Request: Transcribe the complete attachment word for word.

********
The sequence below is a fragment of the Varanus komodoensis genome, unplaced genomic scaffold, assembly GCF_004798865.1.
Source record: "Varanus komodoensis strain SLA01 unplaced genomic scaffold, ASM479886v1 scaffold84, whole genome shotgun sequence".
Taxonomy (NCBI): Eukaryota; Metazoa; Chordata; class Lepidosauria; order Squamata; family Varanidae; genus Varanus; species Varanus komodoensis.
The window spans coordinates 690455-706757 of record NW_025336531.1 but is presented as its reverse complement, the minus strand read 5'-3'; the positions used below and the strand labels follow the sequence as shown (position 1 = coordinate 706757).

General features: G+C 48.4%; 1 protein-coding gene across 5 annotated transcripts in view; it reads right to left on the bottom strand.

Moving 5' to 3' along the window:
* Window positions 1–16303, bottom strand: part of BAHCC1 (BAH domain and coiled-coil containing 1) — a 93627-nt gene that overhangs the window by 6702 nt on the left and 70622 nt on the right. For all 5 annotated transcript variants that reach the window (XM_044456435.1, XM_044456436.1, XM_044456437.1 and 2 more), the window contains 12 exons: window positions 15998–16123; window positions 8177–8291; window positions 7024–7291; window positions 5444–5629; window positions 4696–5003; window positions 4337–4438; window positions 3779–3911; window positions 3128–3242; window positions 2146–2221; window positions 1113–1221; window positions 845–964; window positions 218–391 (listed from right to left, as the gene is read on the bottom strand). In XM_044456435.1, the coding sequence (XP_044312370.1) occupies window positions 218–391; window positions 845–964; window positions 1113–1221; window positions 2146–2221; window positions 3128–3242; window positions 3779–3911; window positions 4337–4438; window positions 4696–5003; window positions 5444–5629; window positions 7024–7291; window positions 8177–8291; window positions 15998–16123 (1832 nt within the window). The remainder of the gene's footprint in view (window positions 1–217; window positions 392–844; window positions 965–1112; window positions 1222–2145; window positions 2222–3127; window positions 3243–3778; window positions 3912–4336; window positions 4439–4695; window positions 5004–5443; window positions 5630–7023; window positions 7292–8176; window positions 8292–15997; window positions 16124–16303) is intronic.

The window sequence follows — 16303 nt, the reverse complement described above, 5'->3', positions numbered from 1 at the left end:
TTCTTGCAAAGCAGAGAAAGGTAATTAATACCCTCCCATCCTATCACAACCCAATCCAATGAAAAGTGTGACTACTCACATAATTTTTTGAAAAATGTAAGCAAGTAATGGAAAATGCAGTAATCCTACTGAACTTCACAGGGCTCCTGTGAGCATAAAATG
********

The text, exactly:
The sequence below is a fragment of the Varanus komodoensis genome, unplaced genomic scaffold, assembly GCF_004798865.1.
Source record: "Varanus komodoensis strain SLA01 unplaced genomic scaffold, ASM479886v1 scaffold84, whole genome shotgun sequence".
Taxonomy (NCBI): Eukaryota; Metazoa; Chordata; class Lepidosauria; order Squamata; family Varanidae; genus Varanus; species Varanus komodoensis.
The window spans coordinates 690455-706757 of record NW_025336531.1 but is presented as its reverse complement, the minus strand read 5'-3'; the positions used below and the strand labels follow the sequence as shown (position 1 = coordinate 706757).

General features: G+C 48.4%; 1 protein-coding gene across 5 annotated transcripts in view; it reads right to left on the bottom strand.

Moving 5' to 3' along the window:
* Window positions 1–16303, bottom strand: part of BAHCC1 (BAH domain and coiled-coil containing 1) — a 93627-nt gene that overhangs the window by 6702 nt on the left and 70622 nt on the right. For all 5 annotated transcript variants that reach the window (XM_044456435.1, XM_044456436.1, XM_044456437.1 and 2 more), the window contains 12 exons: window positions 15998–16123; window positions 8177–8291; window positions 7024–7291; window positions 5444–5629; window positions 4696–5003; window positions 4337–4438; window positions 3779–3911; window positions 3128–3242; window positions 2146–2221; window positions 1113–1221; window positions 845–964; window positions 218–391 (listed from right to left, as the gene is read on the bottom strand). In XM_044456435.1, the coding sequence (XP_044312370.1) occupies window positions 218–391; window positions 845–964; window positions 1113–1221; window positions 2146–2221; window positions 3128–3242; window positions 3779–3911; window positions 4337–4438; window positions 4696–5003; window positions 5444–5629; window positions 7024–7291; window positions 8177–8291; window positions 15998–16123 (1832 nt within the window). The remainder of the gene's footprint in view (window positions 1–217; window positions 392–844; window positions 965–1112; window positions 1222–2145; window positions 2222–3127; window positions 3243–3778; window positions 3912–4336; window positions 4439–4695; window positions 5004–5443; window positions 5630–7023; window positions 7292–8176; window positions 8292–15997; window positions 16124–16303) is intronic.

The window sequence follows — 16303 nt, the reverse complement described above, 5'->3', positions numbered from 1 at the left end:
TTCTTGCAAAGCAGAGAAAGGTAATTAATACCCTCCCATCCTATCACAACCCAATCCAATGAAAAGTGTGACTACTCACATAATTTTTTGAAAAATGTAAGCAAGTAATGGAAAATGCAGTAATCCTACTGAACTTCACAGGGCTCCTGTGAGCATAAAATG